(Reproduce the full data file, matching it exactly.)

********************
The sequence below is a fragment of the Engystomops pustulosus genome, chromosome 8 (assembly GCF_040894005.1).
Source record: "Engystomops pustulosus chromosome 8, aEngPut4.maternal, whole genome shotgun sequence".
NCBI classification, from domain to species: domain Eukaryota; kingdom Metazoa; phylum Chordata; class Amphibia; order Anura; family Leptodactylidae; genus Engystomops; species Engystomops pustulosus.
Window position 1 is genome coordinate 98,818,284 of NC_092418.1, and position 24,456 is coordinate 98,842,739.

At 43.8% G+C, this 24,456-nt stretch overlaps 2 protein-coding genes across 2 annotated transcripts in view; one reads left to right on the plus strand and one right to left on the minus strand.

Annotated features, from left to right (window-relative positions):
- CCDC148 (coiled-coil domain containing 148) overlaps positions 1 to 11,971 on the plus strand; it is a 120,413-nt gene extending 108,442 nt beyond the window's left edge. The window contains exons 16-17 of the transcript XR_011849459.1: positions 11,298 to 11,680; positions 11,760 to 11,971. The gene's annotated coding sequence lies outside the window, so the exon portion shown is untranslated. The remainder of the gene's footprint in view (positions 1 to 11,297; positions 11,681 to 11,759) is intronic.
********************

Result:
The sequence below is a fragment of the Engystomops pustulosus genome, chromosome 8 (assembly GCF_040894005.1).
Source record: "Engystomops pustulosus chromosome 8, aEngPut4.maternal, whole genome shotgun sequence".
NCBI classification, from domain to species: domain Eukaryota; kingdom Metazoa; phylum Chordata; class Amphibia; order Anura; family Leptodactylidae; genus Engystomops; species Engystomops pustulosus.
Window position 1 is genome coordinate 98,818,284 of NC_092418.1, and position 24,456 is coordinate 98,842,739.

At 43.8% G+C, this 24,456-nt stretch overlaps 2 protein-coding genes across 2 annotated transcripts in view; one reads left to right on the plus strand and one right to left on the minus strand.

Annotated features, from left to right (window-relative positions):
- CCDC148 (coiled-coil domain containing 148) overlaps positions 1 to 11,971 on the plus strand; it is a 120,413-nt gene extending 108,442 nt beyond the window's left edge. The window contains exons 16-17 of the transcript XR_011849459.1: positions 11,298 to 11,680; positions 11,760 to 11,971. The gene's annotated coding sequence lies outside the window, so the exon portion shown is untranslated. The remainder of the gene's footprint in view (positions 1 to 11,297; positions 11,681 to 11,759) is intronic.